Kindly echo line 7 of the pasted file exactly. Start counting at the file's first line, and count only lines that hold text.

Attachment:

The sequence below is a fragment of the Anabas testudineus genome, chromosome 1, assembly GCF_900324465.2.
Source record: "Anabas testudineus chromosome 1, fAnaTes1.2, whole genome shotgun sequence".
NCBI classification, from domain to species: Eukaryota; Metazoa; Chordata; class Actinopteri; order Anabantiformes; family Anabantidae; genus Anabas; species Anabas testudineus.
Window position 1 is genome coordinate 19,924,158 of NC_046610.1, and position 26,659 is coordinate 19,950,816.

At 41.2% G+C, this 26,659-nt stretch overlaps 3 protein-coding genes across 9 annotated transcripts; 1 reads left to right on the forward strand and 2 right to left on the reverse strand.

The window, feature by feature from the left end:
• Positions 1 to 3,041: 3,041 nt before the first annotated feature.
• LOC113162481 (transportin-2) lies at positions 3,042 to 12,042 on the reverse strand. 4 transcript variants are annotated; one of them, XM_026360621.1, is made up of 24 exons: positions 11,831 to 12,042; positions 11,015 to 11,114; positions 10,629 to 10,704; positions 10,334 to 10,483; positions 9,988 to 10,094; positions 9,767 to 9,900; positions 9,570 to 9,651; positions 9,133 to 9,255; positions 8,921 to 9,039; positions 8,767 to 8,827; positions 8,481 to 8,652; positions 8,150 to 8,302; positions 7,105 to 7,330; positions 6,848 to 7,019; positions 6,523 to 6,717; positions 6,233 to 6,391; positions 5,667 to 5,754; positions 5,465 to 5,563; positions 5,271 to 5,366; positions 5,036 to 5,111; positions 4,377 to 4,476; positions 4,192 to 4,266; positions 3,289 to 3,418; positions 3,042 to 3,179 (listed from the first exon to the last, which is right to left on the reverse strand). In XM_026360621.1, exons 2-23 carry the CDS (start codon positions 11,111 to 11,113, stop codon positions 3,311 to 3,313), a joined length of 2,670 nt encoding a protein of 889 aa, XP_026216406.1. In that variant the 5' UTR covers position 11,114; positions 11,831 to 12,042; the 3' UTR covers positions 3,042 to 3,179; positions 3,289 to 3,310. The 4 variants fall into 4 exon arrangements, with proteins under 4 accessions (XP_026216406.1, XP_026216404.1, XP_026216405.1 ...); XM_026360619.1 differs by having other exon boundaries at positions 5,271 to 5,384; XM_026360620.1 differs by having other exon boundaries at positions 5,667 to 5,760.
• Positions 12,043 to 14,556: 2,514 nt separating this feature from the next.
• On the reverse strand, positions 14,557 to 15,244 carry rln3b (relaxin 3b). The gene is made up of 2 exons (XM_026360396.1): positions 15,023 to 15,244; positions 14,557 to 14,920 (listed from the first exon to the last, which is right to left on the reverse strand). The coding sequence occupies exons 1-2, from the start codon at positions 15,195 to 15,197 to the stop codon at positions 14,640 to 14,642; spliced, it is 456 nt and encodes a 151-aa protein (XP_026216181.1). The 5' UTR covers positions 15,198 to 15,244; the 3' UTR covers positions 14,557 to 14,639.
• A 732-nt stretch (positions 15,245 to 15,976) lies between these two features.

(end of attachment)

• Positions 1 to 3,041: 3,041 nt before the first annotated feature.